How to Protect Yourself and Your Loved Ones Against Financial Elder Abuse
Financial Elder Abuse
Financial elder abuse comes in many forms, whether the abuser is a financial adviser or insurance agent, caregiver, or even a neighbor, friend or family member. Sadly, the family member category has become more common and is very difficult to detect, especially if the family member holds a power of attorney or has assumed guardianship over the senior. We recommend you follow the tips below in order to protect yourself and your loved ones, and prevent financial elder abuse by family members, friends, guardians, powers of attorney, and individuals of the like.
Tips for Prevention
1. Understand how these problems begin. Oftentimes, financial abuse of an elder either leads to or stems from social isolation and a deterioration of mental capacity. If you are an elder, stay active in your own life as much as you can; hold on to your financial affairs and be very careful about any delegation of authority over them. Keep in touch with other family members and friends; don’t isolate. If you are a family member and/or friend, keep in contact with the senior, ask questions, offer to accompany them to meetings, being a sounding board for advice they receive from others, In short, serve as a connected and integral part of their lives.
2. Shy away from signing documents that you have not read thoroughly. Never feel pressured to sign anything unless you are entirely comfortable with it. Never be afraid to seek a third-party opinion on documents. If you do sign, be sure to keep a copy of the document exactly as you signed it. If you are a trusted friend or family member, ask the senior about paperwork you may observe around the house.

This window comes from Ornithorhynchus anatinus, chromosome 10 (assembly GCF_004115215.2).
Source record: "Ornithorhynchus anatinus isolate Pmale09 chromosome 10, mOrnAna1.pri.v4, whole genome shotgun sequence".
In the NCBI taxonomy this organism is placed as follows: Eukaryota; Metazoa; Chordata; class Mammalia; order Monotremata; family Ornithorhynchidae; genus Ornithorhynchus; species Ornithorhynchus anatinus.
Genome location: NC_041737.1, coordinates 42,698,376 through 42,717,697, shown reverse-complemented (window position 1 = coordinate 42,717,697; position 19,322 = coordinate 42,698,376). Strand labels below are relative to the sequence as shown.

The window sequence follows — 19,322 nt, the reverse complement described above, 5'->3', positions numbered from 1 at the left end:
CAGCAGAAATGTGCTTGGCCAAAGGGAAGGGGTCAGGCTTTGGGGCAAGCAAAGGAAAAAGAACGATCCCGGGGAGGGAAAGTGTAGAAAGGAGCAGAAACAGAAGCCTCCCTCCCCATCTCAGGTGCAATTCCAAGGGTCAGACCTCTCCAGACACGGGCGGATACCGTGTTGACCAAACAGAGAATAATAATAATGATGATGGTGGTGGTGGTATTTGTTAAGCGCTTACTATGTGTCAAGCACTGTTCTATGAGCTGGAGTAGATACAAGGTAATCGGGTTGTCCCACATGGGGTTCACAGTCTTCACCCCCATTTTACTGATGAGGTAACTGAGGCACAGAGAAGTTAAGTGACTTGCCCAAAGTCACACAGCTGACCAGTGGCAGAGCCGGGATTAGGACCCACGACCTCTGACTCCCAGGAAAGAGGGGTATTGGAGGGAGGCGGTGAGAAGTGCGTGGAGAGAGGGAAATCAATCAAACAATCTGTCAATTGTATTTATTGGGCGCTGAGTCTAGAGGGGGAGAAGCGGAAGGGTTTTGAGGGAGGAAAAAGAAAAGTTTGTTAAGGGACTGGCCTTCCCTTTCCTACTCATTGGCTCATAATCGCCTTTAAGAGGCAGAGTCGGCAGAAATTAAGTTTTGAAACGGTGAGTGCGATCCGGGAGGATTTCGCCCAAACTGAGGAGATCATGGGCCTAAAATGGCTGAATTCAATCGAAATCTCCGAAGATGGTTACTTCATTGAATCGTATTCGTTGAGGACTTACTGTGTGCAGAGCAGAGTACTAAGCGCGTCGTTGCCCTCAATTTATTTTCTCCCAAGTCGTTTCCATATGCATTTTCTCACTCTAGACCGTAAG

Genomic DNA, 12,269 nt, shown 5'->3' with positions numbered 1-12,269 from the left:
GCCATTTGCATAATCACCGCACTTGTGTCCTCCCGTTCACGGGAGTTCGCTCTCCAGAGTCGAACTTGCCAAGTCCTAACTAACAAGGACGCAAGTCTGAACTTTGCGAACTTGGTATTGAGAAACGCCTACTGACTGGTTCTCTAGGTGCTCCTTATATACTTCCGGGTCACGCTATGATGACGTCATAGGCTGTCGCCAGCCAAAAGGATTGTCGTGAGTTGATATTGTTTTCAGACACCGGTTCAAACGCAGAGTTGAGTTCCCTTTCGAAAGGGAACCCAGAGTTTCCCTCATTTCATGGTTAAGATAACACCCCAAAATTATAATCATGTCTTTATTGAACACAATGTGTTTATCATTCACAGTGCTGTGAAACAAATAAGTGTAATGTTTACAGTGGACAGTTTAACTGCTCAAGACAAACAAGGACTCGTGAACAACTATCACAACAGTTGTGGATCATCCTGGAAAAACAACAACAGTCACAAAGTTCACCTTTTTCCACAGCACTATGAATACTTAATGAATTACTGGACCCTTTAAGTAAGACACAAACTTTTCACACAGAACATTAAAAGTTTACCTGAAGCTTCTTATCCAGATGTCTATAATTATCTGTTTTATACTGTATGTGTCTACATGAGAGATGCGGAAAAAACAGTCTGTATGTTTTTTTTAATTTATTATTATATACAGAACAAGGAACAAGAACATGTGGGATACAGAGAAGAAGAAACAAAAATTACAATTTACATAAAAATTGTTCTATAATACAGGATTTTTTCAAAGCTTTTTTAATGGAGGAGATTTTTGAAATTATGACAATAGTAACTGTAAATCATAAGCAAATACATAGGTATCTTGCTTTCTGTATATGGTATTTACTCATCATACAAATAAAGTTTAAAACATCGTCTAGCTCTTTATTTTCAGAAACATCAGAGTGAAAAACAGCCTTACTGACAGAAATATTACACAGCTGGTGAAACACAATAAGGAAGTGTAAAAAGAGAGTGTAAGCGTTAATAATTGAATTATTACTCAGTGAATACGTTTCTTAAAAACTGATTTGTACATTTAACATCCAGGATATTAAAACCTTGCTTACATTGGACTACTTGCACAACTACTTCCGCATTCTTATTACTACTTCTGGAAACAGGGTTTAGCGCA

3. Keep accounts and assets in your own name. Oftentimes abusers attempt to make a joint bank account with an elder in order to steal easy money. Not to mention, abusers have been known to ask for assets, such as the elder’s own home. In return, they offer the elder the security of knowing that the guardian will not leave them or put them in a facility. Yet, when the time comes, the guardian often takes off with the house, leaving the elder and his or her family with nothing.
4. If your financial adviser is a trusted individual in your life, then involve them in decisions. Never be afraid to ask an adviser if a purchase or decision makes sense, as they are oftenthe perfect third-party person to ask.
The Bottom Line
There are resources to help. It is important that you, as a senior, never feel alone or pressured into making a decision that is not the proper decision for yourself and your loved ones.
If you or a loved one has been the victim of financial elder abuse in Santa Clara County or in any California county, contact the Evans Law Firm elder attorneys at (415) 441-8669, or by email at firstname.lastname@example.org. Our attorneys have experience with complex financial contracts and large insurance companies. We can help guide your case through a jury trial or toward an equitable settlement. We handle cases involving physical and financial elder abuse, qui tam and whistleblower law, nursing home abuse, whole life insurance and universal life insurance, and indexed, variable, and fixed annuities.